Friday, January 23, 2009

From GIS User to Developer - Part 2

So School I finished up a GIS oriented Geography degree from CWU a few years back. From what I have heard about other, similar programs around the United States, my experience was typical - some general GIS/Computer Science history, labs following relatively closely to ESRI published workbooks using the ubiquitous ArcInfo suite, some quantitative/statistical methods, and some remote sensing stuff. I was lucky enough to do some special projects for actual state and local agencies who wanted some free/cheap maps with perhaps a smattering of analysis work. I thought I would just walk out of the college doors and fall into a low/entry level GIS job, and I might have been able to. But I met a lovely girl, who I ended up marrying, so luckily I found a pretty good excuse to stay around the college until she finished.
I don't really have a relevant picture for this section so here is CNN embarrassing themselves.
And Yet More School Up until I came down to Phoenix, everything I learned about GIS came from Dr. Robert Hickey. He was, at the time, the only member of the faculty to know much about GIS and apparently I had annoyed him enough with not-always-easy to answer questions about his courses. This left the probably mistaken impression I was more intelligent than I actually was at the time. I was curious and motivated. I liked the work and wanted to master it to the extent that was possible. This basically remains true. Anyway, this annoyance/mistaken impression factor got me an assistantship running the GIS lab at CWU. This was basically a helpdesk/IT role that, along with some independent contracting, paid my way through grad school. I get to defend in a few weeks. The Advice The only information I left the school with in terms of automating common GIS tasks was using ModelBuilder. Don't let this happen to you. At the very least, pick up SQL. Even if you don't want to become a developer and intend to live the haunted existence of a business analyst. If you are doing GIS classes you pretty much already have the necessary logic to grasp SQL. Done an attribute query? Then you've basically done half of an SQL SELECT statement. It is a "language" with a ridiculously small amount of actual syntax but can be extremely powerful. Also, it exists in every database in the world. Also, you can be justifiably ridiculed for not knowing it. Assuming you don't take a minor in Computer Science, which I would highly recommend at this stage, try this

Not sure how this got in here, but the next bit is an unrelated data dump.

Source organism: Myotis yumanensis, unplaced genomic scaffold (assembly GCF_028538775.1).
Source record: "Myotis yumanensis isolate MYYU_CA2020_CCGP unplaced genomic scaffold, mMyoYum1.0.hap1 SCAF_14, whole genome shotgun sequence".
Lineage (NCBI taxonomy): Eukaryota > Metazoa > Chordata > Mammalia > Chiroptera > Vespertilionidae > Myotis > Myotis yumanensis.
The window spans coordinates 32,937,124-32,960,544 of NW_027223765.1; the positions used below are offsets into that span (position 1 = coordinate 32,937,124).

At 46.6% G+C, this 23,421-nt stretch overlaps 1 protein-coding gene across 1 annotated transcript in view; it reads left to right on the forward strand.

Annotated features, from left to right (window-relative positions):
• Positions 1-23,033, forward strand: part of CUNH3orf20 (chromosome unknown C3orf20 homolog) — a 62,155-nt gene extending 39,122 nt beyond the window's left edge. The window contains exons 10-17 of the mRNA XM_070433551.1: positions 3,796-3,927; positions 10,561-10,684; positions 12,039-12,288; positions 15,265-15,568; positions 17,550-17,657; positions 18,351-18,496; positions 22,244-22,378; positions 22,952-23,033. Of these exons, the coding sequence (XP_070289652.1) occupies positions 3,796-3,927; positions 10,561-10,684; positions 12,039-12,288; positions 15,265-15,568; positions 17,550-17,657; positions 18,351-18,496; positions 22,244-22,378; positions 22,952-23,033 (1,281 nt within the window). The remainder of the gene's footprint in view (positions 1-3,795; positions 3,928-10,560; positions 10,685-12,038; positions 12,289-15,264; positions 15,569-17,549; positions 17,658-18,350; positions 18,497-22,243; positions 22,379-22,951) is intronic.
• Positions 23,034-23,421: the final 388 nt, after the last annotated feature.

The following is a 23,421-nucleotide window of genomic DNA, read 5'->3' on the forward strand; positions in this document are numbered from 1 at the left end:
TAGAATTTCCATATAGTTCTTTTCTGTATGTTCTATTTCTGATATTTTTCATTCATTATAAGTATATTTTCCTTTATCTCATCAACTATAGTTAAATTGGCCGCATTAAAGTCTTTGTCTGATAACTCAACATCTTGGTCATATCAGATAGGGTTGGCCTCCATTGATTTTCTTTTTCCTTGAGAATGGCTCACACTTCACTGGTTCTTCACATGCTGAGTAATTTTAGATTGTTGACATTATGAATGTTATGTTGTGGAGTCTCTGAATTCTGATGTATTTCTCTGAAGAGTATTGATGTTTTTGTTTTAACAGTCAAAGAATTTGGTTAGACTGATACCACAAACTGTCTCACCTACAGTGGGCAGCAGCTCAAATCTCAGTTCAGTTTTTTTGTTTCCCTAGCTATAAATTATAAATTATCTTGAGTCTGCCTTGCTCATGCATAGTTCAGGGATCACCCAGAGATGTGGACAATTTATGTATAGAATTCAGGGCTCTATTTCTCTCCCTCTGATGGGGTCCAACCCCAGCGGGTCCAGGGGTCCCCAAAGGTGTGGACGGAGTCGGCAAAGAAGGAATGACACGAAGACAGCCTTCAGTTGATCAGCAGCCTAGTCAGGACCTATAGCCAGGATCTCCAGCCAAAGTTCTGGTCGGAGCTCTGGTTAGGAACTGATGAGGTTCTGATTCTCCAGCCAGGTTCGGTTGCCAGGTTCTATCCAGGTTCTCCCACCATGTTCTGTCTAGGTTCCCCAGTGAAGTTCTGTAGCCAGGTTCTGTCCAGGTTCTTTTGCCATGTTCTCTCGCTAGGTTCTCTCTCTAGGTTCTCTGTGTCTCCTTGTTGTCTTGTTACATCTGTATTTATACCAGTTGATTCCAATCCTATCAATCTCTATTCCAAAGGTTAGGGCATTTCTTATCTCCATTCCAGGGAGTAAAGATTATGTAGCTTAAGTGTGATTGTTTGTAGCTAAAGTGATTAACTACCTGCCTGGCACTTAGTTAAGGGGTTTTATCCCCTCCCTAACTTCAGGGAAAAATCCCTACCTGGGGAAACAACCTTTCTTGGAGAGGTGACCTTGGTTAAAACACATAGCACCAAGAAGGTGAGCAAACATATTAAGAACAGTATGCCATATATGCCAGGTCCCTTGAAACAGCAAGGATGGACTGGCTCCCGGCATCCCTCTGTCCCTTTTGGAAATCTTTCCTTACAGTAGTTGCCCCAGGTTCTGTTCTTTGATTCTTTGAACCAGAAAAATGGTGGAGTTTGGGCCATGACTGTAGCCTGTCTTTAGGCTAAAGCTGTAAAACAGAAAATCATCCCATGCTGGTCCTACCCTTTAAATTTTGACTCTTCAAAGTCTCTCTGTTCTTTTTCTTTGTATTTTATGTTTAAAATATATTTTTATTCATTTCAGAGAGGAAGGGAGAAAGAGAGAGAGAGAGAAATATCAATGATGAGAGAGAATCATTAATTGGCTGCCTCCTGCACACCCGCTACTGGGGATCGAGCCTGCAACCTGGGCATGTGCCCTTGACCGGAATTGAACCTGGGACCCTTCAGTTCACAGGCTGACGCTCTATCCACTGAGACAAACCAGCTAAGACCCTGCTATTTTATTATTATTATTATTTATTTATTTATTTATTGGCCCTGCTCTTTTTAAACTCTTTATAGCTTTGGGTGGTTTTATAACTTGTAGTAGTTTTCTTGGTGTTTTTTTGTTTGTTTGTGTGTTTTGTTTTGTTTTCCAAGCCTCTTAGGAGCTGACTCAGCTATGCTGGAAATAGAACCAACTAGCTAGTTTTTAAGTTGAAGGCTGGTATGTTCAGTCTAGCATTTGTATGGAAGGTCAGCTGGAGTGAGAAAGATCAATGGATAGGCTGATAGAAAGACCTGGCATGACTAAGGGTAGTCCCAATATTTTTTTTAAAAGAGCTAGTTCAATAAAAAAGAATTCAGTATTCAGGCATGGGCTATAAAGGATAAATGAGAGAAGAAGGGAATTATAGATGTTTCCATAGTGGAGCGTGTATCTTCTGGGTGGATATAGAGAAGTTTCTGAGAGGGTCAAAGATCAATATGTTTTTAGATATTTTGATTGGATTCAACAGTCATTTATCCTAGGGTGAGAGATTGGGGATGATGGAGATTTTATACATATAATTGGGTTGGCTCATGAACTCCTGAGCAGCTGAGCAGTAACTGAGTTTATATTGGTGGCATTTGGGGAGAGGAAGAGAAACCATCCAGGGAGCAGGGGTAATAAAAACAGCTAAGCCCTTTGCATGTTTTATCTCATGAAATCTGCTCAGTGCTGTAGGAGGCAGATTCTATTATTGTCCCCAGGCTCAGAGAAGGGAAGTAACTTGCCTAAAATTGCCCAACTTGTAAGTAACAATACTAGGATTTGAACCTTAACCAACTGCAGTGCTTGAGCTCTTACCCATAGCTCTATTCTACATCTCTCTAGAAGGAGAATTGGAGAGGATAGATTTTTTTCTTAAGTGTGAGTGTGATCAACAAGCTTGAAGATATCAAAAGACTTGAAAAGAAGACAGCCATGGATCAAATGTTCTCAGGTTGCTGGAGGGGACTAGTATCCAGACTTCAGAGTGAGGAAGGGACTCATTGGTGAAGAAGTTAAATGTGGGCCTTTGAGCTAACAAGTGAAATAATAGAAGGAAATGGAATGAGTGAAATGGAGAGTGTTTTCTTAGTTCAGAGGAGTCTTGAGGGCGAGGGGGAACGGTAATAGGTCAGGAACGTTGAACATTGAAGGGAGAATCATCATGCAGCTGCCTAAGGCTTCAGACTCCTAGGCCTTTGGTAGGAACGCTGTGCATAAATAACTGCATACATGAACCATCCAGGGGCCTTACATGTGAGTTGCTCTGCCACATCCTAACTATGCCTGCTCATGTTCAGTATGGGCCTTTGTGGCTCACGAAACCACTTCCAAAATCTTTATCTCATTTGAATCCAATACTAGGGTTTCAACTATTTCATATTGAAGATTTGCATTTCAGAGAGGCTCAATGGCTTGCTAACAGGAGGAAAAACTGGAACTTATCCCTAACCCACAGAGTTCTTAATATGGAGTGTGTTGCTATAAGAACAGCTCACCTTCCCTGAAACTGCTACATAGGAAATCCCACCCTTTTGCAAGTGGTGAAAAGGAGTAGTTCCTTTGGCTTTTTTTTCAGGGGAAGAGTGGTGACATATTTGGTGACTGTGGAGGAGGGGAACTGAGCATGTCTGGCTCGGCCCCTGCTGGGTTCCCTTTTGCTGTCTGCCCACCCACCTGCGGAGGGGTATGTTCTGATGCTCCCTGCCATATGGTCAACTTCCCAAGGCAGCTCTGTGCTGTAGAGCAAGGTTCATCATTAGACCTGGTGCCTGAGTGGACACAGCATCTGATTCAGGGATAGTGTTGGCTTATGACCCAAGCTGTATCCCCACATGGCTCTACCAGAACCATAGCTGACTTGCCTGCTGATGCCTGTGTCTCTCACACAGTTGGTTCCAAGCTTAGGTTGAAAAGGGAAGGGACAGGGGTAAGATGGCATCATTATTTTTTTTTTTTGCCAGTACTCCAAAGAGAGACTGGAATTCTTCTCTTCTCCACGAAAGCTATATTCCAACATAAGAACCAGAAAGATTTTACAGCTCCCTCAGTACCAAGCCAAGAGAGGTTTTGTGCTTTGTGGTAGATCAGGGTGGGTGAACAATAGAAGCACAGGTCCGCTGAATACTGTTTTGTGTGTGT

1. Make your ModelBuilder runs. Make them as complicated as you want.
  2. When finished editing, go to File:Export:To Script. Choose Python, you'll be happier learning JavaScript later
  3. Read this basic tutorial and try to make small changes to your script. I know I complained about documentation just a post ago, but mostly because I have otherwise been spoiled rotten by how good ESRI's usually is. Read that too.
You can learn a lot of the basics of object oriented programming from this stuff. There is an alternative, darker route involving the use of the VBA editor in ArcMap. Nothing you make there will make you proud later, and it is possible your future children will be subject to your subsequent crimes.
Some computer science is highly recommended.

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